Dr. Corbin - Beverly Hills and O.C. (310) 284-8384 • (714) 671-3033

Men with Breasts

Breast Cancer In Men

Breast Cancer In Men

Primarily diagnosed and associated with women, breast cancer also rarely occurs in men. According to the (ACS), American Cancer Society, the number of new breast cancer cases in Men was approximately, 1,720 in 2006. This number looks small in comparison to the approximately, 212,920 new cases of breast Cancer in Women for 2006. Though the number of men with breast cancer is small, Dr. Corbin feels men should still be educated on the potential risks of the disease, especially men with Gynecomastia.

Breast Exams for Men

Generally, average men do not perform breast self-examinations to detect tumors in their breasts. Also routine breast exams are not performed on most men during a routine physical. Unlike women, men do not get regular mammograms. Consequently, in a small number of men a breast tumor may be present and go undiscovered.

Symptoms

Similar to breast disease in women, general BC symptoms include the presence of a breast lump that is usually small, firm and painless. Also, other symptoms may include changes in one or both nipples such as, discharge, crusting or a change in nipple shape. Most men who get breast cancer are often over the age of 60.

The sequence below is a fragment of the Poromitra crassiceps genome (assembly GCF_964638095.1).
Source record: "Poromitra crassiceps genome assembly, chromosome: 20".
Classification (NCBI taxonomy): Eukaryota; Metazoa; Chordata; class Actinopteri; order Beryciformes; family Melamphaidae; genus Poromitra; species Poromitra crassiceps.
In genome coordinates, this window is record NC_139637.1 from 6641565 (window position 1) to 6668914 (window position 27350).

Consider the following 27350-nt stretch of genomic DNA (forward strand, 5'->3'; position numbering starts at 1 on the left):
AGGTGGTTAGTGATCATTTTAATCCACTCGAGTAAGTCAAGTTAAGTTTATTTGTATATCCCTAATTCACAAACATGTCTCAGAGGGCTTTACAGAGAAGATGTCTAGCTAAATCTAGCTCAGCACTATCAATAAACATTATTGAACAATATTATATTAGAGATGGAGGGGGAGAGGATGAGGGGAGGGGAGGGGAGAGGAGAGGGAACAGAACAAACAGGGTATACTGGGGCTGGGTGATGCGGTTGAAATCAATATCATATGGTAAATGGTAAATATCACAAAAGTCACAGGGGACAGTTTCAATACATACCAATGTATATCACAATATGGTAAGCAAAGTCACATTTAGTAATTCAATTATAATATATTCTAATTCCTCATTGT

Risk Factors

According to the ACS web site, risk factors for male breast cancer may include:

  • Gynecomastia, or a natural enlargement of the male breast tissue
  • A family history of breast cancer: about one out of 5 men with breast cancer have had a close family member with breast disease
  • Age is a big factor: 65 is considered the average age of diagnosis for men with breast cancer
  • Prior radiation exposure to the chest area: usually from treatment of another type of cancer
  • Klinefelter's syndrome: a male disorder diagnosed by reduced or the absence of sperm production, enlarged breasts, and small testicles.
  • Liver disease: can lead to higher estrogen levels and gynecomastia
  • Hyperestrogenism: an estrogen treatment maybe given to treat prostate cancer or an abnormal secretion of estrogen in men.

Self Breast Exams After Gyno Surgery

Though most doctors usually don't recommend breast cancer detection exams for the average male population, Dr. Corbin may advise men with gynecomastia to perform periodic breast self-examinations to feel for any unusual lumps in the breasts. Even after Gynecomastia corrective surgery is performed Dr. Corbin still advises his patients on the importance of occasional self breast exams.

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